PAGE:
“At the risk of seeming ridiculous, let me say that the true revolutionary is guided by a great feeling of love.” – Ernesto “Che” Guevera
“love is an action, never simply a feeling” – bell hooks
in part three i’m going to return to a more personal reflection on healing, how it has felt to come out as a ritual abuse survivor, some of the challenges i’ve experienced in the radical activist community and some thoughts and practical examples of supporting survivors and supporting each other, or to use a phrase from the anarchist lexicon – mutual aid. here, though i’m going to put out some thoughts on healing and why it is so important for resistance movements to prioritize it.
love and healing
writing about healing is writing about love. healing is inseparable from love. human beings cannot heal from emotional hurts without love – self-love, love from family, friends, partners, community, from some mental health professionals, from animals and plants, and from creator.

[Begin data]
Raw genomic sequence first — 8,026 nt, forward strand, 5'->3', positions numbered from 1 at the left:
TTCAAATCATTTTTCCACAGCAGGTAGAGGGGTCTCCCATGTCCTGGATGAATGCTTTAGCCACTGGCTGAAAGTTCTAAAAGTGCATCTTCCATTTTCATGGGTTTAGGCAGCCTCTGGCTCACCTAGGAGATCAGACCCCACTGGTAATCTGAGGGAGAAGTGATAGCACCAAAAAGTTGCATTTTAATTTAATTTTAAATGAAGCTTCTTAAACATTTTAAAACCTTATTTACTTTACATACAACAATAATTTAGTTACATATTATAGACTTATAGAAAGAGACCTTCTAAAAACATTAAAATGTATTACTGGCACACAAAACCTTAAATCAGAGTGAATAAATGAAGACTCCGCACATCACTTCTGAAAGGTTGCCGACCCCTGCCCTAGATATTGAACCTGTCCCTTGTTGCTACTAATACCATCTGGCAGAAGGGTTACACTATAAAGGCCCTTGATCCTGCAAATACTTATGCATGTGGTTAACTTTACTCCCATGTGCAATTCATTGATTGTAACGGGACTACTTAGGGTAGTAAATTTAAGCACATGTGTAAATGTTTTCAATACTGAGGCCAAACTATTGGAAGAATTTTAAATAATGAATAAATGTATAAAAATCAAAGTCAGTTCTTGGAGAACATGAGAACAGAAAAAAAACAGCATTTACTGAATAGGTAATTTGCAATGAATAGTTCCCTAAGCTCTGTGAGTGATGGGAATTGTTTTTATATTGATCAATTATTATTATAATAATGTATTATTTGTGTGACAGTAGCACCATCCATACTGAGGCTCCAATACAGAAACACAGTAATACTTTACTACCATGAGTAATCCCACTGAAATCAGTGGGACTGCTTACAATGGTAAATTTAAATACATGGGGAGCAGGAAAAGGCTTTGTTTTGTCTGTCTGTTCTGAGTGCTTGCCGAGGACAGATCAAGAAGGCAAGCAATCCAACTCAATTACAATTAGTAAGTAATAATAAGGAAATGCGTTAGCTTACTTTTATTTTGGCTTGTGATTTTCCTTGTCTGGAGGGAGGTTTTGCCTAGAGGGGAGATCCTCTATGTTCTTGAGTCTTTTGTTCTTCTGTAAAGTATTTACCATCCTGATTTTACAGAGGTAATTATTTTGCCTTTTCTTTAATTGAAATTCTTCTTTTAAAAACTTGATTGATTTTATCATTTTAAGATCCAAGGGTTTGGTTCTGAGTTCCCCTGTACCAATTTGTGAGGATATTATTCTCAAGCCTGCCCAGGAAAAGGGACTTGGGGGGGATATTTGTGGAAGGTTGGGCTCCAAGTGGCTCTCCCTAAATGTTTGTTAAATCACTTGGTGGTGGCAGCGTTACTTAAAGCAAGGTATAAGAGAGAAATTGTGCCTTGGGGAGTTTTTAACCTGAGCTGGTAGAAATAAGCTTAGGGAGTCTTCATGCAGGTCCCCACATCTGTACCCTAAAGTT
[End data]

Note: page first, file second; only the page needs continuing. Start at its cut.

healing is especially and most fundamentally about self-love and self-compassion: healing is a process where people find where we were and are hurt and where we learn to care, love, trust and respect ourselves again. as we do this, we relearn how to care for, love, trust and respect others and the natural world.
love and healing are also, i propose, central to effective movements for radical social change.
challenges in nurturing radical communities
it was hard work for me to connect with a community that wasn’t cult involved. when i returned (via deportation) to ottawa and canada almost everyone i knew was a cult member, although i didn’t really know this. i had/have dissociated identities and my “main” indentity, the identity that i was used to thinking of as myself, did not know that i was in, and trying to escape from, a cult.
another reason that it was hard work is that the non-cult community i found, the radical activist community in ottawa, was/is, in many ways, not easy to join. this is surprising when you think that we want to foster community and to encourage people to be a part of our communities and to get and stay involved in movements for social justice and revolutionary change.